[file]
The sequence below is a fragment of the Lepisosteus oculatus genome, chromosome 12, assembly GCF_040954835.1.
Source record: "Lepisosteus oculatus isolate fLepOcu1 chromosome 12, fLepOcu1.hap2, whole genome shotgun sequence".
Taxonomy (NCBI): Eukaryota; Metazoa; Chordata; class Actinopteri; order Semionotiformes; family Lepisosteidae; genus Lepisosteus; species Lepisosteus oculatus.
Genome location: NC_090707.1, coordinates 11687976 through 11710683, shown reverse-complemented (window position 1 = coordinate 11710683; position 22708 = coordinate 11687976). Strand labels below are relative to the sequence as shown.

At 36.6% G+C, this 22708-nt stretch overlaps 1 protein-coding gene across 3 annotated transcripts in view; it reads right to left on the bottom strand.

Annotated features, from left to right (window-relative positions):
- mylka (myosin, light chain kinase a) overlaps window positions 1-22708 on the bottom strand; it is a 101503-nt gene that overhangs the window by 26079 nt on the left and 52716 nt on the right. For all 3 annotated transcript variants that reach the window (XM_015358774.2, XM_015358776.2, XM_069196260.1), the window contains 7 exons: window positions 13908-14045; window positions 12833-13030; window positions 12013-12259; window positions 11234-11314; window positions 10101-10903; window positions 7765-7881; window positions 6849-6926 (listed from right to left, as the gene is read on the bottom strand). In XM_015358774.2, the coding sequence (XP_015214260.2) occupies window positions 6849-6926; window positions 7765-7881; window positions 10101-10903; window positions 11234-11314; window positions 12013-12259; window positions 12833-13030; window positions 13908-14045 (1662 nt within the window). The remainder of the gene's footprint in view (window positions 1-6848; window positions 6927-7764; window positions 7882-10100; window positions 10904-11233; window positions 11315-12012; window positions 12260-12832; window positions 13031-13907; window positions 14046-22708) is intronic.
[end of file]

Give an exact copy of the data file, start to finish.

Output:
The sequence below is a fragment of the Lepisosteus oculatus genome, chromosome 12, assembly GCF_040954835.1.
Source record: "Lepisosteus oculatus isolate fLepOcu1 chromosome 12, fLepOcu1.hap2, whole genome shotgun sequence".
Taxonomy (NCBI): Eukaryota; Metazoa; Chordata; class Actinopteri; order Semionotiformes; family Lepisosteidae; genus Lepisosteus; species Lepisosteus oculatus.
Genome location: NC_090707.1, coordinates 11687976 through 11710683, shown reverse-complemented (window position 1 = coordinate 11710683; position 22708 = coordinate 11687976). Strand labels below are relative to the sequence as shown.

At 36.6% G+C, this 22708-nt stretch overlaps 1 protein-coding gene across 3 annotated transcripts in view; it reads right to left on the bottom strand.

Annotated features, from left to right (window-relative positions):
- mylka (myosin, light chain kinase a) overlaps window positions 1-22708 on the bottom strand; it is a 101503-nt gene that overhangs the window by 26079 nt on the left and 52716 nt on the right. For all 3 annotated transcript variants that reach the window (XM_015358774.2, XM_015358776.2, XM_069196260.1), the window contains 7 exons: window positions 13908-14045; window positions 12833-13030; window positions 12013-12259; window positions 11234-11314; window positions 10101-10903; window positions 7765-7881; window positions 6849-6926 (listed from right to left, as the gene is read on the bottom strand). In XM_015358774.2, the coding sequence (XP_015214260.2) occupies window positions 6849-6926; window positions 7765-7881; window positions 10101-10903; window positions 11234-11314; window positions 12013-12259; window positions 12833-13030; window positions 13908-14045 (1662 nt within the window). The remainder of the gene's footprint in view (window positions 1-6848; window positions 6927-7764; window positions 7882-10100; window positions 10904-11233; window positions 11315-12012; window positions 12260-12832; window positions 13031-13907; window positions 14046-22708) is intronic.